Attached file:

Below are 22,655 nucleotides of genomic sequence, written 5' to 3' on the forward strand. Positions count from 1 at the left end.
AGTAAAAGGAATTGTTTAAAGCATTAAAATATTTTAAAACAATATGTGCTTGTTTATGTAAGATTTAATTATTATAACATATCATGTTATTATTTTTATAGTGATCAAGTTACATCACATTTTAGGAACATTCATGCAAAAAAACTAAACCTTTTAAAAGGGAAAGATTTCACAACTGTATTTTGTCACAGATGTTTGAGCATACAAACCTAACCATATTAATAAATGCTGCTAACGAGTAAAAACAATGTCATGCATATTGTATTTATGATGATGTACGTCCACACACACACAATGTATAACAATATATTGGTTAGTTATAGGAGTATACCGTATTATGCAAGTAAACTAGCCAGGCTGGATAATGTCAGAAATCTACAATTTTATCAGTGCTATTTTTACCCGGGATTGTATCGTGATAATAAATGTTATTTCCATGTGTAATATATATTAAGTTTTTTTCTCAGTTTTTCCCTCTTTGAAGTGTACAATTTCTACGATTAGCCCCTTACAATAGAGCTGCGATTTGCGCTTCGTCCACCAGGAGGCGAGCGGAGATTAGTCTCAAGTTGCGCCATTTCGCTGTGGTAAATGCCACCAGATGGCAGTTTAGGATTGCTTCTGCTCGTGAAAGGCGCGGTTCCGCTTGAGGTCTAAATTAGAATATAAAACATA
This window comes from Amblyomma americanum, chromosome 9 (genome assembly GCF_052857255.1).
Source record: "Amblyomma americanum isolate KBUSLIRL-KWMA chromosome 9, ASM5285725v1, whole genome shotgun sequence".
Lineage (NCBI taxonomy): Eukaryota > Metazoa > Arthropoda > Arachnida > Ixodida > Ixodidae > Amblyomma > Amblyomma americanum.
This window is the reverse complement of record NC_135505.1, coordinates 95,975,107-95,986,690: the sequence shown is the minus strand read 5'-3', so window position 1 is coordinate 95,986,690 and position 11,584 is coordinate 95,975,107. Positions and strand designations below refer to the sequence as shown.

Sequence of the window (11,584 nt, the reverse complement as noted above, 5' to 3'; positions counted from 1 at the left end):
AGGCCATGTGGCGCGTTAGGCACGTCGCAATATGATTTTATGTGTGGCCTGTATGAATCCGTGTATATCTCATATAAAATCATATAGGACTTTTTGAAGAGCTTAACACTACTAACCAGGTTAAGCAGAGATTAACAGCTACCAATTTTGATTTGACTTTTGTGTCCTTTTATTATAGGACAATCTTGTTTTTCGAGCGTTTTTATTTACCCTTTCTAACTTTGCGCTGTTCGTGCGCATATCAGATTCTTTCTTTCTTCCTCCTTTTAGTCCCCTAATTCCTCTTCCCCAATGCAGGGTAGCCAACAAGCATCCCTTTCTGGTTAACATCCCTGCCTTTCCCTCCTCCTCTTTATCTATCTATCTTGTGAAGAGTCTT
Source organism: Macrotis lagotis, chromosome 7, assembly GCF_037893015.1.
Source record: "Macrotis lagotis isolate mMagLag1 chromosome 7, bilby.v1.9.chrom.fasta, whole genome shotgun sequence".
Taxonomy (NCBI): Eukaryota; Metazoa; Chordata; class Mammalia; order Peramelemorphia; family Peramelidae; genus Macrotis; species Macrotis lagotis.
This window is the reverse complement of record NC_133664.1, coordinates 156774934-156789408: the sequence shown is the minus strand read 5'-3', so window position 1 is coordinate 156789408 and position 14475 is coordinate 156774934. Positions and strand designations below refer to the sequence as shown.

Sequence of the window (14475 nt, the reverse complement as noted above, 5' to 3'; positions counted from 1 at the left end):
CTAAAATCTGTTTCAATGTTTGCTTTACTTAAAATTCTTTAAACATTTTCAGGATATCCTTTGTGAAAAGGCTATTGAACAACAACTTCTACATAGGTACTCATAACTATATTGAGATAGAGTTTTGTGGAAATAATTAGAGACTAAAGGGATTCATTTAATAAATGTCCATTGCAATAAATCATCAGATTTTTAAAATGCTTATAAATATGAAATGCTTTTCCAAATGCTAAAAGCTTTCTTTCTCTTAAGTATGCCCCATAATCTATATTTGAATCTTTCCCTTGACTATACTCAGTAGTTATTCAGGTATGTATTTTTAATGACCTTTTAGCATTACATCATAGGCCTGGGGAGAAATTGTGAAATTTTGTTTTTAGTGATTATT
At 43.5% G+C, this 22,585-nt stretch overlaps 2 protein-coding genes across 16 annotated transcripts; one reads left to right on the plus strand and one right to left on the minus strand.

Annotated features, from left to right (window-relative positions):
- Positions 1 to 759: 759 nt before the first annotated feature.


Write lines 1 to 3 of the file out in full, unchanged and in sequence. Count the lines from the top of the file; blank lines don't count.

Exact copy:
Below are 22,655 nucleotides of genomic sequence, written 5' to 3' on the forward strand. Positions count from 1 at the left end.
AGTAAAAGGAATTGTTTAAAGCATTAAAATATTTTAAAACAATATGTGCTTGTTTATGTAAGATTTAATTATTATAACATATCATGTTATTATTTTTATAGTGATCAAGTTACATCACATTTTAGGAACATTCATGCAAAAAAACTAAACCTTTTAAAAGGGAAAGATTTCACAACTGTATTTTGTCACAGATGTTTGAGCATACAAACCTAACCATATTAATAAATGCTGCTAACGAGTAAAAACAATGTCATGCATATTGTATTTATGATGATGTACGTCCACACACACACAATGTATAACAATATATTGGTTAGTTATAGGAGTATACCGTATTATGCAAGTAAACTAGCCAGGCTGGATAATGTCAGAAATCTACAATTTTATCAGTGCTATTTTTACCCGGGATTGTATCGTGATAATAAATGTTATTTCCATGTGTAATATATATTAAGTTTTTTTCTCAGTTTTTCCCTCTTTGAAGTGTACAATTTCTACGATTAGCCCCTTACAATAGAGCTGCGATTTGCGCTTCGTCCACCAGGAGGCGAGCGGAGATTAGTCTCAAGTTGCGCCATTTCGCTGTGGTAAATGCCACCAGATGGCAGTTTAGGATTGCTTCTGCTCGTGAAAGGCGCGGTTCCGCTTGAGGTCTAAATTAGAATATAAAACATA
This window comes from Amblyomma americanum, chromosome 9 (genome assembly GCF_052857255.1).